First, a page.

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Design of plastic sewage products in PVC

 

Papers # 2016 Berlin

To ensure the structural integrity of long term load bearing thermoplastic (like PVC or HDPE/PP) components, the time-dependent behavior of the raw (thermoplastic) material needs to been assessed and integrated in the design procedure. This paper describes how the time-dependent material behavior can be integrated in the design process. As an example, the design of a PVC sewage inspection chamber is elaborated more in detail.

Over the past decades many non-plastic sewage products have been replaced by thermoplastic equivalents. Thermoplastics are more easy to process to a particular complex shape, easier to handle (lighter in weight) and have a lower carbon footprint. On the contrary, thermoplastics in general show time-dependent behavior which is more complex to deal with compared to for instance concrete. Especially, in load-bearing applications, the plastic component is subjected to external loads during its complete lifetime. This leads to the fact that deformations will continue in time and can ultimately lead to premature failure. It is therefore a key issue to have a clear understanding of the time dependent constitutive behavior of the used thermoplastic. In addition, it has to be incorporated in the design methodology for thermoplastic pipes and sewage products. 

Having such a design methodology, premature failure can be avoided and effectiveness /competitiveness of thermoplastics over other raw materials is increased as heavy over dimensioning is no longer needed. It aids to reduce the costly trial–and–error time and direct towards a ‘first–time–right’ design. Especially for injection moulded products the (experimental) trial and error approach is costly, as for each design, mould adjustments may be required.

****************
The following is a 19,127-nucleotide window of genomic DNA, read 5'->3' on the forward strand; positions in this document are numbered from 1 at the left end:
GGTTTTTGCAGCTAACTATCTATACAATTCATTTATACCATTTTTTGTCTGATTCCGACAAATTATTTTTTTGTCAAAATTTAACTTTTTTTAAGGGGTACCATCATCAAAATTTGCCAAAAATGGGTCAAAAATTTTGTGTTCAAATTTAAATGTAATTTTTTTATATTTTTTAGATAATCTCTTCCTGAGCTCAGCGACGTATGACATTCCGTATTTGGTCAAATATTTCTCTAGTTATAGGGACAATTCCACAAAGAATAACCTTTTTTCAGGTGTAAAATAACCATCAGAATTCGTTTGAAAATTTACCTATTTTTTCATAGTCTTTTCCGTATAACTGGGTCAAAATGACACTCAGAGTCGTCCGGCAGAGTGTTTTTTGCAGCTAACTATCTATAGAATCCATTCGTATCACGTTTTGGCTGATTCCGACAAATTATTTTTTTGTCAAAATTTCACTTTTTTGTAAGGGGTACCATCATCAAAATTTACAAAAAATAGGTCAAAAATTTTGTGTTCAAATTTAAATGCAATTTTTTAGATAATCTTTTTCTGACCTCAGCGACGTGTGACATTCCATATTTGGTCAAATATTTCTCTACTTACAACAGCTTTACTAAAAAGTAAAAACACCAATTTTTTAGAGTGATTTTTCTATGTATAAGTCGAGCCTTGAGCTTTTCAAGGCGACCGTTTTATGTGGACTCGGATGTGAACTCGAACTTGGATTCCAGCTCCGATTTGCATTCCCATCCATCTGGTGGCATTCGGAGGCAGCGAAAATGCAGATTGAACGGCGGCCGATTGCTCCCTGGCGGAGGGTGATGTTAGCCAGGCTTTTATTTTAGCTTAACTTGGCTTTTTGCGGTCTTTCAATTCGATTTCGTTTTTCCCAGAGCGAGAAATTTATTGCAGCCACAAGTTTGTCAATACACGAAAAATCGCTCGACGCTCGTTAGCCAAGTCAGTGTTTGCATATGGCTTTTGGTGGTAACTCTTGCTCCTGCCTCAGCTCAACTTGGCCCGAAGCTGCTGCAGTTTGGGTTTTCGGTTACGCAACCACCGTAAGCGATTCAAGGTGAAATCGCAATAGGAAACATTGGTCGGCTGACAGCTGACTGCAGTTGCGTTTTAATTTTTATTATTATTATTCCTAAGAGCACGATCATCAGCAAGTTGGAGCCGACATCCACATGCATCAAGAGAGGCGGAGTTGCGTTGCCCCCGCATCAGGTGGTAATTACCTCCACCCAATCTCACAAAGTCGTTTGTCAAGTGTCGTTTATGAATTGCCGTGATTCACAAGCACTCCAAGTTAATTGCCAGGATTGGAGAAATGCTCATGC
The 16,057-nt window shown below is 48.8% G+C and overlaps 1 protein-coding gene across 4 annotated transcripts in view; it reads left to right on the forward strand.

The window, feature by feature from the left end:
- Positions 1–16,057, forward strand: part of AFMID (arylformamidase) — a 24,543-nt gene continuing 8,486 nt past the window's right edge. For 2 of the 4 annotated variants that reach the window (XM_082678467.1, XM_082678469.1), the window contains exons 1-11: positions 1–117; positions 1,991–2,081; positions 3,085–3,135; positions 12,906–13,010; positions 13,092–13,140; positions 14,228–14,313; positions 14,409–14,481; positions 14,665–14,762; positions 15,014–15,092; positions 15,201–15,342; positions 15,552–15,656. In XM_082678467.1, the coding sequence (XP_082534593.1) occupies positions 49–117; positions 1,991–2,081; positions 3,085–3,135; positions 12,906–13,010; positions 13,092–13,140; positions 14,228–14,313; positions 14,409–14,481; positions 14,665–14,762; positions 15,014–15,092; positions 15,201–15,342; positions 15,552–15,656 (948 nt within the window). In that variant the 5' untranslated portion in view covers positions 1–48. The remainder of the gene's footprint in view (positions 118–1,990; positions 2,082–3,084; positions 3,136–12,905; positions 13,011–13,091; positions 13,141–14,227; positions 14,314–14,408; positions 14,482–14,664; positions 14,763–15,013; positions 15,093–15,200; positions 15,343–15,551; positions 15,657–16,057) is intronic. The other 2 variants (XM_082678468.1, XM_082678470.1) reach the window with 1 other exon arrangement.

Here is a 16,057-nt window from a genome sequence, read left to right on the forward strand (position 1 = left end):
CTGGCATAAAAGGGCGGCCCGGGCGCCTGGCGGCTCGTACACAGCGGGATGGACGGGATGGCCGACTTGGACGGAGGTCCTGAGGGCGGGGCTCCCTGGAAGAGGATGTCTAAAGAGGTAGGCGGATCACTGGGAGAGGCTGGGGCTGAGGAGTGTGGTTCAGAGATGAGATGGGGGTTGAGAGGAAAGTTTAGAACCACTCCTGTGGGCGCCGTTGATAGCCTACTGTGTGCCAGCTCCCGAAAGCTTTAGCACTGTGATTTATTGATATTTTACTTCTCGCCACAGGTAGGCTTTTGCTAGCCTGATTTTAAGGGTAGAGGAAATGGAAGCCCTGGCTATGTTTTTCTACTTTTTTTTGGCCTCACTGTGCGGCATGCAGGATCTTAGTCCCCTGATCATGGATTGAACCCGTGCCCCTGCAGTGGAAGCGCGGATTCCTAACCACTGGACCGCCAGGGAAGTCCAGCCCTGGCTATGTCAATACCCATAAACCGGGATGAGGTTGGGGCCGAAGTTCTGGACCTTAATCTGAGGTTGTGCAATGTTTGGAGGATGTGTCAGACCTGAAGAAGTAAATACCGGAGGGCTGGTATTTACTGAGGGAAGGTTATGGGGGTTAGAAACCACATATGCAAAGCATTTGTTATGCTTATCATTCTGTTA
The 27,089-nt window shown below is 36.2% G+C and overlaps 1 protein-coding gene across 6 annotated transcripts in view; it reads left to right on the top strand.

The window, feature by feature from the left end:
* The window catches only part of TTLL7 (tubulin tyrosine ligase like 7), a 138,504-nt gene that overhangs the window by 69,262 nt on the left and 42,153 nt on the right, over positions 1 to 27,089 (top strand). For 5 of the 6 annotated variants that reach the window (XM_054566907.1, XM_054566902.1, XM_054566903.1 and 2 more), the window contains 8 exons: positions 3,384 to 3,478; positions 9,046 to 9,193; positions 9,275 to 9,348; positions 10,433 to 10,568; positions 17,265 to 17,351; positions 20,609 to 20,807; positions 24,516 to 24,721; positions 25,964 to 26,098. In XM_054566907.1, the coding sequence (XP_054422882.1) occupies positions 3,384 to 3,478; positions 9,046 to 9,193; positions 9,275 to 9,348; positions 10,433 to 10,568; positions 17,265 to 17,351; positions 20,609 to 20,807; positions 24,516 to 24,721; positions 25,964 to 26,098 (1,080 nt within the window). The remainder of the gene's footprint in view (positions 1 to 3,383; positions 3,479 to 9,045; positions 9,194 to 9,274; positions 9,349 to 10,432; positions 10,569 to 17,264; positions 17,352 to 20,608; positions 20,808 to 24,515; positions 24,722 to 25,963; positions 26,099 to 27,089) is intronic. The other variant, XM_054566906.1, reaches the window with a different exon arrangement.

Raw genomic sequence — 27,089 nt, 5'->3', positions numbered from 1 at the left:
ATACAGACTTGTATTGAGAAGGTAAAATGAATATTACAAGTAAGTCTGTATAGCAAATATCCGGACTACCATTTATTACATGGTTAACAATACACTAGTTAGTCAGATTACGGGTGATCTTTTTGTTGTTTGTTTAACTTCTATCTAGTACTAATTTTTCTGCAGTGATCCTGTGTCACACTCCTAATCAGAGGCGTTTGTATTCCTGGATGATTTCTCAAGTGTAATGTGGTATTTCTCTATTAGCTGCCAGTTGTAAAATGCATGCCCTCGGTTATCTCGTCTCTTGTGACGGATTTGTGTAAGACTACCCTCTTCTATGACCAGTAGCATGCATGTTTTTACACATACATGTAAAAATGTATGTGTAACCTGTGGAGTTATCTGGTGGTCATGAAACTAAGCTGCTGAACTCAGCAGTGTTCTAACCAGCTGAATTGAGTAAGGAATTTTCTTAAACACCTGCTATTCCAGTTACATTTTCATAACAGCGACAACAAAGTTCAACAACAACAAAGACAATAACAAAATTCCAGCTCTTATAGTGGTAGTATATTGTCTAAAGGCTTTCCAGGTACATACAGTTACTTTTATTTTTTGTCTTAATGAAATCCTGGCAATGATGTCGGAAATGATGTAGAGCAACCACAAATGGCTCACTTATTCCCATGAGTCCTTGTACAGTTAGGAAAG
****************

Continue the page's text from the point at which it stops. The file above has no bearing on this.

In this paper the design methodology incorporating the time-dependent behavior is presented and applied in the development and optimization of a PVC inspection chamber. An inspection chamber can be installed up to 6 meters deep, and as such, being subjected to a 6m water column (0.6 bar) during its entire lifetime. As a consequence, continuing deformations of the chamber can lead to failure or unfit for usage after a period of time.

To this end, firstly the base material is tested for its time dependent constitutive behavior by creep experiments. Subsequently, a viscoelastic material model is set-up for the PVC and is implemented in a finite element program. Finally, the mechanical (long-term) requirements for the chamber are outlined and the design procedure is used to engineer the PVC chamber to be optimized for its usage.

Related keywords : product design, viscoelastic, PVC, simulation, FEM.
Please note that the whole article content is available on PPCA website only


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